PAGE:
My site: www.getpregnantover40.com
Immune testing was suggested to by my doctor, but I declined since we decided to discontinue our fertility treatments (and I got pregnant anyway), but some women do become pregnant with treatment. Here is an article that explains what immune testing includes:
From the article:
The following blood tests are recommended for the female:
1.test for anticardiolipin antibody, if positive, usually treated with 1 baby aspirin a day
2.test for antinuclear antibody, a titre over 1:40 is cause for concern and is treated with Prednisone, usually 5 mg twice a day on day one of the menstrual cycle and increased to 10 mg twice a day at the time of a positive pregnancy test and continued for at least 12 weeks of pregnancy. Follow-up blood tests may be needed.
3.test for antiphospholipid antibodies, if positive, treated starting on day 6 of the menstrual cycle with either Heparin injections, 5,000 units once a day or Fragmin injections, 2500 units once a day and continued until at least 12 weeks of pregnancy. Fragmin is preferred because it causes less stress on the body. Follow-up blood tests may be needed.
Monday, April 19, 2010
Thursday, April 15, 2010
It's hard to even think about having sex after a miscarriage. You feel worn out, disappointed and then there's the possibility of getting pregnant again and having another miscarriage. I'll admit, for me, I pulled myself up by my bootstraps and started trying again as soon as it was medically safe to do so. Even though I miscarried, I still took comfort that I could still get pregnant. Here is an article about how many women/couples lose their desire for sex after a miscarriage:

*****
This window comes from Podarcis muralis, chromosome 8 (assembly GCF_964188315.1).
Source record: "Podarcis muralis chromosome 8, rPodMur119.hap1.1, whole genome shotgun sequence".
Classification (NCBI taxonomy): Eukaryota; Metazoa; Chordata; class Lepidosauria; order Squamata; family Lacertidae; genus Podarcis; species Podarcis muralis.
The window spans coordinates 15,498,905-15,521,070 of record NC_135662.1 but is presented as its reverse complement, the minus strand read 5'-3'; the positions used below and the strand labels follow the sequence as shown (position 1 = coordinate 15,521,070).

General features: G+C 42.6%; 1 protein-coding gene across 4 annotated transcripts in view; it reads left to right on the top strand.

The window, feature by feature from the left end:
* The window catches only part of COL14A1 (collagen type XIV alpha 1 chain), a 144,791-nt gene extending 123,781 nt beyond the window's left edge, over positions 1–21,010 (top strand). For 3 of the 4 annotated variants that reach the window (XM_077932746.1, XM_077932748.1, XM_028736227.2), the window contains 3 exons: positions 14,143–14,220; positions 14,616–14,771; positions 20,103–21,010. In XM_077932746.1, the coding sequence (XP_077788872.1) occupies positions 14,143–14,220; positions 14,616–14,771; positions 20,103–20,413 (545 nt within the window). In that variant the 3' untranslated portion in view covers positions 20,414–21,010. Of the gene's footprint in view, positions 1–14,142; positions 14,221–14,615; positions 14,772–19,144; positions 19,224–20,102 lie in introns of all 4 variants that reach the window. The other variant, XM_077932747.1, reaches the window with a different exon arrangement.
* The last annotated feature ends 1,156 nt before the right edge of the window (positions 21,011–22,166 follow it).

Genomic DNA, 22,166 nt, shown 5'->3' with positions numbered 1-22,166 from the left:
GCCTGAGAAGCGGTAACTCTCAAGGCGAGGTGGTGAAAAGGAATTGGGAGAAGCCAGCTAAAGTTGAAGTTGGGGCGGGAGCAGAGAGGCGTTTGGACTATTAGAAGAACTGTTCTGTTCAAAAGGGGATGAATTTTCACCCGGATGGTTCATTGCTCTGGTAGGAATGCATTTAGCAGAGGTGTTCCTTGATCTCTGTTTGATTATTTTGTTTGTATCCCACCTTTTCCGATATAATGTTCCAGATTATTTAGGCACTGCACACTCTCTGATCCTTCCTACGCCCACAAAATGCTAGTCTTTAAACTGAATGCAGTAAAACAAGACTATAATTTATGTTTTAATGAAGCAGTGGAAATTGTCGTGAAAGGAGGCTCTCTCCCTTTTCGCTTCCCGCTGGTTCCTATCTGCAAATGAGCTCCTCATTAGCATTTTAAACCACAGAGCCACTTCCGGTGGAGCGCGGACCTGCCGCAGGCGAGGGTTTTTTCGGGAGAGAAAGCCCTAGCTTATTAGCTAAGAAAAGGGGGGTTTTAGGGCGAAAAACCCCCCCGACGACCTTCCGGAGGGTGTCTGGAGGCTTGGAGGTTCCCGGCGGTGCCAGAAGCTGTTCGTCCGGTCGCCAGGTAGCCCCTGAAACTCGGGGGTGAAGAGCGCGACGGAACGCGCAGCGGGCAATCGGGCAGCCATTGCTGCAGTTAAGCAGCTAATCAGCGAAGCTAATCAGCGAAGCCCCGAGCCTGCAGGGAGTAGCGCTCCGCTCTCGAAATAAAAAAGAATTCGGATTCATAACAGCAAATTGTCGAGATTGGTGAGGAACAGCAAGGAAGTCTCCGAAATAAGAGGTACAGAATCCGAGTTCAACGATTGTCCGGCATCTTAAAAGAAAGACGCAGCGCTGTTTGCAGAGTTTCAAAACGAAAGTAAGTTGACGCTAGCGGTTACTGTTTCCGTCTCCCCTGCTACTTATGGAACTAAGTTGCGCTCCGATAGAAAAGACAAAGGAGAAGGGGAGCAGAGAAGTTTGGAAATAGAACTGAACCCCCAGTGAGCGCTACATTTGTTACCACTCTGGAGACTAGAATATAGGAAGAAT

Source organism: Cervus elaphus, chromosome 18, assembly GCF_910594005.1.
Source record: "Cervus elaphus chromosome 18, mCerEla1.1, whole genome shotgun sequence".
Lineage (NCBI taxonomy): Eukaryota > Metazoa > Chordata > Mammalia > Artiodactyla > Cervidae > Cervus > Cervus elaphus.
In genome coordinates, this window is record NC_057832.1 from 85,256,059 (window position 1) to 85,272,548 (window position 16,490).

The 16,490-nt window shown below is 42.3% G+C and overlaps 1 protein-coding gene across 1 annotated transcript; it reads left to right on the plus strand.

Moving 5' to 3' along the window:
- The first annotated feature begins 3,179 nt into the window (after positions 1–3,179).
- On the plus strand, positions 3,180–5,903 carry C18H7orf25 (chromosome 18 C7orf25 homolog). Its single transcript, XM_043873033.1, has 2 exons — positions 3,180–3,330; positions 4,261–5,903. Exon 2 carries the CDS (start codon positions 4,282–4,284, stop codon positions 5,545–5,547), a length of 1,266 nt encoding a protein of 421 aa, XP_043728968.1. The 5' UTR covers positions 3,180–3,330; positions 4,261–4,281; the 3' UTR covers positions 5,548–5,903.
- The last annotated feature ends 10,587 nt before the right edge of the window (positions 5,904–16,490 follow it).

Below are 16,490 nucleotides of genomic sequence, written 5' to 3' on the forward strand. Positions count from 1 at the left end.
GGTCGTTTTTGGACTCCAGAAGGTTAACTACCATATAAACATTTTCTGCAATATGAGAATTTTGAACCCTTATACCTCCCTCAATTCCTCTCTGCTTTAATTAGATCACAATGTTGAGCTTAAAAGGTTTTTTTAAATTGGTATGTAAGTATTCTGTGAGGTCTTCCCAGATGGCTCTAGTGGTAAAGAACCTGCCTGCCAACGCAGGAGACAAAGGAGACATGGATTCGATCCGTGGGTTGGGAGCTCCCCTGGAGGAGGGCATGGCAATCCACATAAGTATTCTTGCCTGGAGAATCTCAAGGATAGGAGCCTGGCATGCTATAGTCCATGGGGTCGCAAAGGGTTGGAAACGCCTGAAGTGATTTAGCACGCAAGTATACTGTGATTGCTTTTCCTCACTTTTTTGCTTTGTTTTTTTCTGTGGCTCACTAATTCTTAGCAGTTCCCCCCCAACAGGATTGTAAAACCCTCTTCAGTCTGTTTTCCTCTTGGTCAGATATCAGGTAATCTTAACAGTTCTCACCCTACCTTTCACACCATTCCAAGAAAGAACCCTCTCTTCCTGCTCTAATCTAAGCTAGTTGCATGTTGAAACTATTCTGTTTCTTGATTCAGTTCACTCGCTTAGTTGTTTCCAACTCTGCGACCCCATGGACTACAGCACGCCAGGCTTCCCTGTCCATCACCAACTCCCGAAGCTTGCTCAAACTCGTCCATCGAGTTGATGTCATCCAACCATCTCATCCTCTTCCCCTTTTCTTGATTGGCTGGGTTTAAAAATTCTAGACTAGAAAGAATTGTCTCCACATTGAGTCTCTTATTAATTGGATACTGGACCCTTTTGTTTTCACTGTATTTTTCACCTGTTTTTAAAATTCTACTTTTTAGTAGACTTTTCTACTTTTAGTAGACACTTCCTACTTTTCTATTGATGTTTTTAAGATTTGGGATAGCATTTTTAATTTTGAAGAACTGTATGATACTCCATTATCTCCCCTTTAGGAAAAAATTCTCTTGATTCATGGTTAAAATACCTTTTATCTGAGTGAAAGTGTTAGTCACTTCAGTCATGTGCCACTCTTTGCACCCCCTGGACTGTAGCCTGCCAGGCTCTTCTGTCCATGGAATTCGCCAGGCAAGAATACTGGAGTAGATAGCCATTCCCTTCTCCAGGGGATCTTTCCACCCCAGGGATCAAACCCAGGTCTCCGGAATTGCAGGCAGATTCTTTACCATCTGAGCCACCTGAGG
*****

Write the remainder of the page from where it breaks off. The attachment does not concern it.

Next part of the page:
Ask Dr. Greenfield
Loss of Sexual Desire after Miscarriage
From the article:
It is totally normal to lose your sexual desire in times of stress or distress. Many women report low sex drive after miscarriage, after the death of a loved one, after childbirth, and in other difficult times. Even for those who didn't want to be pregnant, a miscarriage can affect your identity, your feelings about your body, your relationship, and your general mood. For those who were hoping for a baby, this is added to grief over the loss itself.
Relationship stress is another common cause of what may feel like generally low sexual desire. Sometimes women want to feel close before they are comfortable having sex, where men may want sex partly in order to feel close. Pregnancy loss can stress your relationship. Did your husband grieve the loss in the same way that you did? Was there any resentment between you about any aspect of the events around the miscarriage? It's important to maintain good communication with your spouse, even if you may have responded differently to the miscarriage.
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